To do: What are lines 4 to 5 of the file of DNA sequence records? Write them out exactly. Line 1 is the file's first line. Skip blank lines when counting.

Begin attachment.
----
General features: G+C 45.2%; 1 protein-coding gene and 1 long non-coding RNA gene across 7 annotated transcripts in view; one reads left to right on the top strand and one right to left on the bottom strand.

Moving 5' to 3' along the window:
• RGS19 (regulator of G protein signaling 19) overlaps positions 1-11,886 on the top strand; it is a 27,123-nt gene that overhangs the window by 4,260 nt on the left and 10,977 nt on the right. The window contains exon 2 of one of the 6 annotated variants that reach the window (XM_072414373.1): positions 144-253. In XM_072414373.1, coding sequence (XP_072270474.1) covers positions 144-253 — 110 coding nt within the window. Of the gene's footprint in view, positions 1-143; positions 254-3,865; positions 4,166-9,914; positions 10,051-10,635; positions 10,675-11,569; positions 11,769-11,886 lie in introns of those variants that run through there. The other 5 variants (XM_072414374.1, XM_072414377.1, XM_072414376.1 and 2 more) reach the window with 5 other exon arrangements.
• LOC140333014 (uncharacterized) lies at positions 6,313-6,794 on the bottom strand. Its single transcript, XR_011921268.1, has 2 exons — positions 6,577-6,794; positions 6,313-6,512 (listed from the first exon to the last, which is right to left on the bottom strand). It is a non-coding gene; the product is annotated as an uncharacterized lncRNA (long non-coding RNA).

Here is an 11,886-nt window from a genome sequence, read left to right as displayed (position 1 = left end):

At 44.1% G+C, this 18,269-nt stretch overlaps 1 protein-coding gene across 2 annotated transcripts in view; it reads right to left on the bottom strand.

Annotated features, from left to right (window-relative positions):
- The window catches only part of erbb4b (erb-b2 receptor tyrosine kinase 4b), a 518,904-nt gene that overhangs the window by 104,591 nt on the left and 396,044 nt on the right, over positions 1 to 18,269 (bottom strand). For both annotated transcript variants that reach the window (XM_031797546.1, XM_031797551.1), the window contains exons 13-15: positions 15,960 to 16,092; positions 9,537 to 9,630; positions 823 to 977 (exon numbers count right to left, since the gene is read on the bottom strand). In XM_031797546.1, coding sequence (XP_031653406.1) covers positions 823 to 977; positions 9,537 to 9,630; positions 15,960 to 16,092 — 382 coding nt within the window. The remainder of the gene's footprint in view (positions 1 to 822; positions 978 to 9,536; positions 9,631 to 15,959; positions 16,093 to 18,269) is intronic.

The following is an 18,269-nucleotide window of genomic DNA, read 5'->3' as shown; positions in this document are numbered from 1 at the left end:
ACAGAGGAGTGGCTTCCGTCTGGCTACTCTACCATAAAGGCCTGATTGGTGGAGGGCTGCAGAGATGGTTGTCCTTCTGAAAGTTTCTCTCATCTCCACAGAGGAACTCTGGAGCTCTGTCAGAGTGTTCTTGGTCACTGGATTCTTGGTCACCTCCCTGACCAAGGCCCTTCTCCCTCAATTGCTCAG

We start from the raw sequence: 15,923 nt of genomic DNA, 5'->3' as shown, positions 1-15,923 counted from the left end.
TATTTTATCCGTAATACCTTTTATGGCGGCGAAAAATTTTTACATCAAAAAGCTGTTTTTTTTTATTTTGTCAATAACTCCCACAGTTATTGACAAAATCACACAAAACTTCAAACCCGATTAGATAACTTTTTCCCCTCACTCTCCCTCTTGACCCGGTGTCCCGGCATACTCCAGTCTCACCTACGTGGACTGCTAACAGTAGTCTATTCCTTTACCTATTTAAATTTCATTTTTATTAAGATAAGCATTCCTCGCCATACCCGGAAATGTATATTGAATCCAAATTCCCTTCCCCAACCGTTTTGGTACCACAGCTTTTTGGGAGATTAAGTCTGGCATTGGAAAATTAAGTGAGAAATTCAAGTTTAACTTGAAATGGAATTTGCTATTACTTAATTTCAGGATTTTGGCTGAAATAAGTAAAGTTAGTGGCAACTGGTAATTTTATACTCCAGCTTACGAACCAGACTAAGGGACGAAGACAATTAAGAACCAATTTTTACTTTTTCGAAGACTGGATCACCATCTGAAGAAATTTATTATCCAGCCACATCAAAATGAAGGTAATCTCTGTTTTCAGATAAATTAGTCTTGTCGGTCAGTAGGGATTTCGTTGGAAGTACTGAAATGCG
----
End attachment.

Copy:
• LOC140333014 (uncharacterized) lies at positions 6,313-6,794 on the bottom strand. Its single transcript, XR_011921268.1, has 2 exons — positions 6,577-6,794; positions 6,313-6,512 (listed from the first exon to the last, which is right to left on the bottom strand). It is a non-coding gene; the product is annotated as an uncharacterized lncRNA (long non-coding RNA).

Here is an 11,886-nt window from a genome sequence, read left to right as displayed (position 1 = left end):